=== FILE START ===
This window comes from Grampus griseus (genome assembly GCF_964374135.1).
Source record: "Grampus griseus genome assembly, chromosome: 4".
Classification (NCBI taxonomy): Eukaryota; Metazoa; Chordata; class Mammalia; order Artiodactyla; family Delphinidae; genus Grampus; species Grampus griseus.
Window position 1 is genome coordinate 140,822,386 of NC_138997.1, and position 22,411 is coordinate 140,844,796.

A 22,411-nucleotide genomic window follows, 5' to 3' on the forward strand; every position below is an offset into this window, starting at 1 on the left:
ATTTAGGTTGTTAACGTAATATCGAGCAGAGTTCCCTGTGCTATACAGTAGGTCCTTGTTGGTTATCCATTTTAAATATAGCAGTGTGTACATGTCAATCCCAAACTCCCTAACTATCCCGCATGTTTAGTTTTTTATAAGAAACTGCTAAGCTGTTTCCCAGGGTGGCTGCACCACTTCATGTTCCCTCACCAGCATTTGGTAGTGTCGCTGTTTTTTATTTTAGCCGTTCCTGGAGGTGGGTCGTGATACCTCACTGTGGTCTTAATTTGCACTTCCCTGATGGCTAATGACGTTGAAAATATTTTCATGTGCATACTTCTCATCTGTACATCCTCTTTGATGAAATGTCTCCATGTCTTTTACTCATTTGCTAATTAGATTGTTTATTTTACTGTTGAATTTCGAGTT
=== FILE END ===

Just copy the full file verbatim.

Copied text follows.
This window comes from Grampus griseus (genome assembly GCF_964374135.1).
Source record: "Grampus griseus genome assembly, chromosome: 4".
Classification (NCBI taxonomy): Eukaryota; Metazoa; Chordata; class Mammalia; order Artiodactyla; family Delphinidae; genus Grampus; species Grampus griseus.
Window position 1 is genome coordinate 140,822,386 of NC_138997.1, and position 22,411 is coordinate 140,844,796.

A 22,411-nucleotide genomic window follows, 5' to 3' on the forward strand; every position below is an offset into this window, starting at 1 on the left:
ATTTAGGTTGTTAACGTAATATCGAGCAGAGTTCCCTGTGCTATACAGTAGGTCCTTGTTGGTTATCCATTTTAAATATAGCAGTGTGTACATGTCAATCCCAAACTCCCTAACTATCCCGCATGTTTAGTTTTTTATAAGAAACTGCTAAGCTGTTTCCCAGGGTGGCTGCACCACTTCATGTTCCCTCACCAGCATTTGGTAGTGTCGCTGTTTTTTATTTTAGCCGTTCCTGGAGGTGGGTCGTGATACCTCACTGTGGTCTTAATTTGCACTTCCCTGATGGCTAATGACGTTGAAAATATTTTCATGTGCATACTTCTCATCTGTACATCCTCTTTGATGAAATGTCTCCATGTCTTTTACTCATTTGCTAATTAGATTGTTTATTTTACTGTTGAATTTCGAGTT